Writing on Women Writers

A site for college students to write about women writers.


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The Presence of Plath’s Mental Illness in “Edge”

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Sylvia Plath had a constant battle with mental illness from a young age, but persisted though her struggles of bipolar disorder until she took her own life.

 

“It was now February 11, and Sylvia Plath prepared to die. She left food and drink for her children in their room and opened a window. In the hallway, she attached a note with her doctor’s name and number to the baby carriage. She sealed the kitchen as best she could with tape, towels, and cloths. Then she turned on the gas and thrust her head as far as she could into the oven.” -Carl Rollyson- The Boston Globe 

 

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Six days prior to her death she penned the poem “Edge.” She writes,

 

The woman is perfected.

Her dead

Body wears the smile of accomplishment,

The Illusion of a Greek necessity

Flows in the scrolls of her toga,

Her Bare

Feet Seem to be saying;

We have come so far, it is over.

Each dead child coiled, a white serpent,

One at each little

Pitcher of milk, now empty.

She had folded

Them back into her body as petals

Of a rose close when the garden

Stuffens and odors bleed

From the sweet, deep throats of the night flower.

The moon has nothing to be sad about,

Staring from her hood to bone.

She is used to this sort of thing.

Her blacks crackle and drag (818).

 

 

Plath writes omnipotently about her death, obviously knowing what she was going to do in a few days.  In the first lines, “Her Body is Perfected/ Her dead/ Body wears the smile of accomplishment.”  The speaker is obviously pleased that they have died. The have died on their own accord, thus bringing a state of bliss- the smile of accomplishment of their face. The poem continues to writes “Her bare/Feet seem to be saying:/ We have come so far, it is over.” The speaker is obviously relieved they no longer have to walk the hard life they were once walking in. Plath continues to writes “The moon had nothing to be sad about./ Staring from her hood of bone./She is used to this sort of thing./ Her blacks crackle and drag” The moon is refering to the speaker- someone who no longer needs to be sad about anything, because now all of their sadness is over.

Being so in tandem with her suicide, one may assume the speaker of this poem is Plath herself, giving her last goodbye to the world in the only way she knew how- though her poetry.


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Hulme and Chopin’s works against motherhood

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One Whale, Singing written by Keri Hulme and Kate Chopin’s The Awakening both depict situations involving mothers who do not want to be mothers.

In One Whale, Singing, Hulme writes,

“Don’t refer to it as a person! It is a canker in me, a parasite. It is nothing to me. I feel it squirm and kick, and sicken at the moment” (856).

Obviously referring to the fetus in her womb, the protagonist is very angry and uneasy about this soon-to-be child.

 

In The Awakening, Chopin writes,

 

“An indescribable oppression, which seemed to generate in some unfamiliar part of her consciousness, filled her whole being with a vague anguish. It was like a shadow, like a mist passing across her soul’s summer day” (700).

 

This “oppression” is referring to being the perfect “mother woman” and wife, which Edna feels chains her and her self being.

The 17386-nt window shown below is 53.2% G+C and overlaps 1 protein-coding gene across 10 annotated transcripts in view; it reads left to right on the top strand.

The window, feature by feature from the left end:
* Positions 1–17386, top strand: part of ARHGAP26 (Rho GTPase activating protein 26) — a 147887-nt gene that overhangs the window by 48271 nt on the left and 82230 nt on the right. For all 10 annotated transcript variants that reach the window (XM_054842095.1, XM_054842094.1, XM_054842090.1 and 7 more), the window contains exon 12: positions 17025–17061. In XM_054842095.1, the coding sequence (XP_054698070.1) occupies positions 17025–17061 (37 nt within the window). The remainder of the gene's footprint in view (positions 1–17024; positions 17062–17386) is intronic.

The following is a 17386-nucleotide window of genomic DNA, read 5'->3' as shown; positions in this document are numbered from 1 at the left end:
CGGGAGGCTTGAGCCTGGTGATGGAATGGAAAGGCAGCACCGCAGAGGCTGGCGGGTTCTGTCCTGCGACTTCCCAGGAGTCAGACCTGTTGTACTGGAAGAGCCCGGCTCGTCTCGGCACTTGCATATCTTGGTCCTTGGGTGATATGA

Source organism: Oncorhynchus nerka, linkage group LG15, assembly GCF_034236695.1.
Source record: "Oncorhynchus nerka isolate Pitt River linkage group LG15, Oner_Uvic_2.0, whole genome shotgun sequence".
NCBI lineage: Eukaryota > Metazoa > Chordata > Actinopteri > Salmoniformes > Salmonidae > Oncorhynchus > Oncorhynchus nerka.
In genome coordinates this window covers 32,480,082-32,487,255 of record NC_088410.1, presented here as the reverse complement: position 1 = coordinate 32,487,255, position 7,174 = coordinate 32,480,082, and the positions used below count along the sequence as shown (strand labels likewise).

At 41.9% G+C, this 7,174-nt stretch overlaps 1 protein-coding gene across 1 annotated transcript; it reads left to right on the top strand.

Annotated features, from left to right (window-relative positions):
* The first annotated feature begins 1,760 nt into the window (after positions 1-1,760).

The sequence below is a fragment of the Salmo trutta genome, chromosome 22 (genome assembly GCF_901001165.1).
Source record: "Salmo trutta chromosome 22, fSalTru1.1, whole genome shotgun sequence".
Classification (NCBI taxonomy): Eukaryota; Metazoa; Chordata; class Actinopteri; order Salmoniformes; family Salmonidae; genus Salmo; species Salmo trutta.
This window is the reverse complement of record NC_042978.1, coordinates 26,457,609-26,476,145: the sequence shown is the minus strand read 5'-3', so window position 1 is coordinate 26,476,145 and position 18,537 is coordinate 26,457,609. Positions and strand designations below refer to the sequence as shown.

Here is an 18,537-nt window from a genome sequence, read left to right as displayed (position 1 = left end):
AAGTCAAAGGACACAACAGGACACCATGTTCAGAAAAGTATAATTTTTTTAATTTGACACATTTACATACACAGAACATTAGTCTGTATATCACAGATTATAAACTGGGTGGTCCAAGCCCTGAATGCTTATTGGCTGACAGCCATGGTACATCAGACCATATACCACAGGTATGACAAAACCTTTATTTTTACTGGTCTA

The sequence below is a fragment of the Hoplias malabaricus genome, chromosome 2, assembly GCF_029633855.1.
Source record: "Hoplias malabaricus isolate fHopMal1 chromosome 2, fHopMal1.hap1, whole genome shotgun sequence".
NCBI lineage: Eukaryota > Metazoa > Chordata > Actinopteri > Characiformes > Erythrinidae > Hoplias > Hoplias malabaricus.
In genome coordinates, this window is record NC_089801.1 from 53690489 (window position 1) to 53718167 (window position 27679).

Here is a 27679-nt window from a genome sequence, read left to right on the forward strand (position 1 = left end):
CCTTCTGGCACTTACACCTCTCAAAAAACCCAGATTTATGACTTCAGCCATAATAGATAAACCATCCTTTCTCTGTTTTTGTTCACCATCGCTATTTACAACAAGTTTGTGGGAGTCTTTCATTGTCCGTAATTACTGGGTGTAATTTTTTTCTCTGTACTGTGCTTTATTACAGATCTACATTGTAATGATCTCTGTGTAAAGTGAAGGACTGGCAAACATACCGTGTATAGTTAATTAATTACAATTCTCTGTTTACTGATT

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Unlike Edna in The Awakening, the protagonist in One Whale, Singing, eventually embraces her motherhood.

“‘I am now alone in the dark,’ she thinks, and the salt water laps round her mouth. ‘How strange, if this is to be the summation of my life.’

In her womb the child kicked. Buoyed by the sea, she feels the movement as something gentle and familiar, dear to her for the first time.

She begins to laugh.

The sea is warm and confiding, and it is a long long way to shore”  (860).

This gente and familiar feeling which she finally feels shows how much the child truly means to her. By identifying with the whale, she helps to realize how important and wonderful the gift in her womb was.

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The A word – Sexton dares to write about Abortion

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Being  a remarkable confessional poet, Anne Sexton is most famous for her works on controversial subjects such as depression, suicidal tendencies, abortion, sexuality, addiction, and the female body.

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“Much of Anne Sexton’s poetry is autobiographical and concentrates on her deeply personal feelings, especially anguish. In particular, many of her poems record her battles with mental illness” (Poetry Foundation).

In Sexton’s poem, “The Abortion” (532).  the speaker begins with the abrupt and painfully accurate line, stating “Somebody who should have been born is gone.”  The bluntly reminds the reader, yes, the person who undergoes this procedure does infant realize exactly what they are doing.

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The voice of the speaker then proceeds to write with imagery, describing a beautiful landscape, with “Blue Mountains, where Pennsylvania humps on endlessly, wearing like a crayoned cat, its green hair.”

Smack dab in the middle of the poem, The speaker writes again, “Somebody who should have born is gone,” almost symbolizing how in the midst of the beautiful and serene moments of life, one will remember what had happened to them- A horrible and constant reminder.

The speaker continues to describe their surroundings, “The grass bristly and stout as chives,” but then goes into the mind of the speaker, “and me wondering when the ground would break/ and me wondering how anything fragle survives,” obviously refering to the fetus that they had aborted, again, another horrible reminder of they pregnancy that they lost.